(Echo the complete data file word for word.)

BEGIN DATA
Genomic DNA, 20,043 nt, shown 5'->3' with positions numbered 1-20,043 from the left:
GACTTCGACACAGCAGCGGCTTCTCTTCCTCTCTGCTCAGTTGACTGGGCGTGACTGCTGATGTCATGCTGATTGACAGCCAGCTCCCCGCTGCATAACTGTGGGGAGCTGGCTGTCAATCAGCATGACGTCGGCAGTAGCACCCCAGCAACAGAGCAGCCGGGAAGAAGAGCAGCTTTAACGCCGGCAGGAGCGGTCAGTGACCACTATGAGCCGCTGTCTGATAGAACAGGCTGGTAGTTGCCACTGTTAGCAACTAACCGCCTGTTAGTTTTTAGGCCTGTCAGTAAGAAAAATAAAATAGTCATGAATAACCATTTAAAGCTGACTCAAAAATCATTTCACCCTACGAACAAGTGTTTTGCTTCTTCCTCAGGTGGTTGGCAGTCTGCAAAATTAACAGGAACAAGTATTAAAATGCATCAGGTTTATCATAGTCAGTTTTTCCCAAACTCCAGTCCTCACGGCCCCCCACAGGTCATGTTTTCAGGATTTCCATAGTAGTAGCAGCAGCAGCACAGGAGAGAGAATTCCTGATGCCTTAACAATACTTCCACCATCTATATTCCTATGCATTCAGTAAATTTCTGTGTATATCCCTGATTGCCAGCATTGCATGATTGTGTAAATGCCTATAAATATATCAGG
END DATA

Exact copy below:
Genomic DNA, 20,043 nt, shown 5'->3' with positions numbered 1-20,043 from the left:
GACTTCGACACAGCAGCGGCTTCTCTTCCTCTCTGCTCAGTTGACTGGGCGTGACTGCTGATGTCATGCTGATTGACAGCCAGCTCCCCGCTGCATAACTGTGGGGAGCTGGCTGTCAATCAGCATGACGTCGGCAGTAGCACCCCAGCAACAGAGCAGCCGGGAAGAAGAGCAGCTTTAACGCCGGCAGGAGCGGTCAGTGACCACTATGAGCCGCTGTCTGATAGAACAGGCTGGTAGTTGCCACTGTTAGCAACTAACCGCCTGTTAGTTTTTAGGCCTGTCAGTAAGAAAAATAAAATAGTCATGAATAACCATTTAAAGCTGACTCAAAAATCATTTCACCCTACGAACAAGTGTTTTGCTTCTTCCTCAGGTGGTTGGCAGTCTGCAAAATTAACAGGAACAAGTATTAAAATGCATCAGGTTTATCATAGTCAGTTTTTCCCAAACTCCAGTCCTCACGGCCCCCCACAGGTCATGTTTTCAGGATTTCCATAGTAGTAGCAGCAGCAGCACAGGAGAGAGAATTCCTGATGCCTTAACAATACTTCCACCATCTATATTCCTATGCATTCAGTAAATTTCTGTGTATATCCCTGATTGCCAGCATTGCATGATTGTGTAAATGCCTATAAATATATCAGG